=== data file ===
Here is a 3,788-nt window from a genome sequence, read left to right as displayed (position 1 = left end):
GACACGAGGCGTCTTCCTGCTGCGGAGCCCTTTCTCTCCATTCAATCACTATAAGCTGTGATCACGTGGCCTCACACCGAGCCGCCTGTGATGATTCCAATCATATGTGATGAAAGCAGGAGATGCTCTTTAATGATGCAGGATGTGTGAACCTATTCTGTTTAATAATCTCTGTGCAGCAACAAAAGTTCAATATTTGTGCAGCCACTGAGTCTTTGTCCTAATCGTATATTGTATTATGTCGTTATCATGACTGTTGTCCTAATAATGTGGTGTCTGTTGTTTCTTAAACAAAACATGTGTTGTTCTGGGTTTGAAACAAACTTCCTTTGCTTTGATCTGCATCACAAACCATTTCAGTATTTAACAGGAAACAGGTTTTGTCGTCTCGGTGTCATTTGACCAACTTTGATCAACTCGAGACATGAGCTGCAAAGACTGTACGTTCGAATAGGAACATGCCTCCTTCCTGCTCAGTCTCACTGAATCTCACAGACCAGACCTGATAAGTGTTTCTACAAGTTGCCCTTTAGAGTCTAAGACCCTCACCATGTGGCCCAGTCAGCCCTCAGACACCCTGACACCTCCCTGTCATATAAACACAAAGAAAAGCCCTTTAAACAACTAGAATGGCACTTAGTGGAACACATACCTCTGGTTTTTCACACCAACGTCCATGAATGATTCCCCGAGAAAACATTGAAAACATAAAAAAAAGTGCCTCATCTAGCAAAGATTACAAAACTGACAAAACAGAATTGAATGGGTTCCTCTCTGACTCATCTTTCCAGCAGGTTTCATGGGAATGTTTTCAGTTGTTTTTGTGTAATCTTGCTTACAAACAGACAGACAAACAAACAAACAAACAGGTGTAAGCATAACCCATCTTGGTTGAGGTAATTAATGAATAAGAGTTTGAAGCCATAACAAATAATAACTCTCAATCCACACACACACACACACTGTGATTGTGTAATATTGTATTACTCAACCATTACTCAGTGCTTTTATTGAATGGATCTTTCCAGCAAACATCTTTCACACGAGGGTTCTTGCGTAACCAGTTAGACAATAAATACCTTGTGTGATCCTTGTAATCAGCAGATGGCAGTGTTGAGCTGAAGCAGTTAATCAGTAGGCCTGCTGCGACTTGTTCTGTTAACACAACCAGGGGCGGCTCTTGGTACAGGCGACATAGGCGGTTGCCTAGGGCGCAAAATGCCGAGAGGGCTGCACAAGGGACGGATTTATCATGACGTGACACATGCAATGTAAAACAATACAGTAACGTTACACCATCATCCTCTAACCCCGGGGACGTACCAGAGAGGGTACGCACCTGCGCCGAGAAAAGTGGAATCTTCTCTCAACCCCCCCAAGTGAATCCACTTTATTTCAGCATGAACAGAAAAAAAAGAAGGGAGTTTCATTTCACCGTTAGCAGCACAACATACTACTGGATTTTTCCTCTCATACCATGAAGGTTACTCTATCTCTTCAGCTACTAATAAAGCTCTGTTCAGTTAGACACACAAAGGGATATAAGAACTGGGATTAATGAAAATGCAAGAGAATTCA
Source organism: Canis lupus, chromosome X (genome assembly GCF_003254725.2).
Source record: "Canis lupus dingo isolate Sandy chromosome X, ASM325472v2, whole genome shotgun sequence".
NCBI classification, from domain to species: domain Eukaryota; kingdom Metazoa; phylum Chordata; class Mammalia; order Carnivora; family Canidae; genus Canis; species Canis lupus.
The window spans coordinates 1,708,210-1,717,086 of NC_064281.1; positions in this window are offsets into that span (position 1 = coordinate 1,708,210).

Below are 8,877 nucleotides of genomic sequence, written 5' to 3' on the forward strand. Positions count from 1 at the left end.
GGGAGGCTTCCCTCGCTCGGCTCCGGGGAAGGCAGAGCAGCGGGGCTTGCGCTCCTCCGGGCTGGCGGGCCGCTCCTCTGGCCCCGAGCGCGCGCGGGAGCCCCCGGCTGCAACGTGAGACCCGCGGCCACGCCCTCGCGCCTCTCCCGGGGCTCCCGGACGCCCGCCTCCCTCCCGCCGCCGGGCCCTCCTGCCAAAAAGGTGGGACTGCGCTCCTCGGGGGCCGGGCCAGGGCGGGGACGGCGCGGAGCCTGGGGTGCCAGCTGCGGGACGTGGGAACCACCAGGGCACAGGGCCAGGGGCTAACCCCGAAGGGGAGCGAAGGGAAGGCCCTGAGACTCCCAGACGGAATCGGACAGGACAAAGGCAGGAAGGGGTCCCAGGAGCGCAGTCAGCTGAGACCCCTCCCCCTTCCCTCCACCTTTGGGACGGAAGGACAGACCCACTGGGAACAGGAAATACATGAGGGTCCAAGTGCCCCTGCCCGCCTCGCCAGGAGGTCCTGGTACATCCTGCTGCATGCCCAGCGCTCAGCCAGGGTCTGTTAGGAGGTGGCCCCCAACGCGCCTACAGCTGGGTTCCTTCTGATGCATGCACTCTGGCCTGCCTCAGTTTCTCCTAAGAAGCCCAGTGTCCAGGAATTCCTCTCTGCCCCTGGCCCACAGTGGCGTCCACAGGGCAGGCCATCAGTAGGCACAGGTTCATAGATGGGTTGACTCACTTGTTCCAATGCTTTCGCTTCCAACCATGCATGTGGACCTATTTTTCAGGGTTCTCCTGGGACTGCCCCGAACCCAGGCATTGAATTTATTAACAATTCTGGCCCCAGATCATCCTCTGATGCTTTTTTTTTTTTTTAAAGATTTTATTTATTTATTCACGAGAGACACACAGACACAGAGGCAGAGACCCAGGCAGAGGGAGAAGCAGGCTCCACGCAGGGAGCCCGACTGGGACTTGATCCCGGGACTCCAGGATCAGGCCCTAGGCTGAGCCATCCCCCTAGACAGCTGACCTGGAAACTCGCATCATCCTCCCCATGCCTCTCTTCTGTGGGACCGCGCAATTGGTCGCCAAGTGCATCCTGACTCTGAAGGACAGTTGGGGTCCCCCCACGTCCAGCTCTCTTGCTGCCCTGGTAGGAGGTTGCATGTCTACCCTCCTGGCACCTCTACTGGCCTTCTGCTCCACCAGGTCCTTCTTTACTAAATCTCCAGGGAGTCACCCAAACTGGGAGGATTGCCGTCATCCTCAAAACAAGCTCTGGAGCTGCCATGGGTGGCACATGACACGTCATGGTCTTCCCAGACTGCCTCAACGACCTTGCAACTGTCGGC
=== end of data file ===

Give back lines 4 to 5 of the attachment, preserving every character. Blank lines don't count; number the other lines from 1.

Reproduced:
Source record: "Canis lupus dingo isolate Sandy chromosome X, ASM325472v2, whole genome shotgun sequence".
NCBI classification, from domain to species: domain Eukaryota; kingdom Metazoa; phylum Chordata; class Mammalia; order Carnivora; family Canidae; genus Canis; species Canis lupus.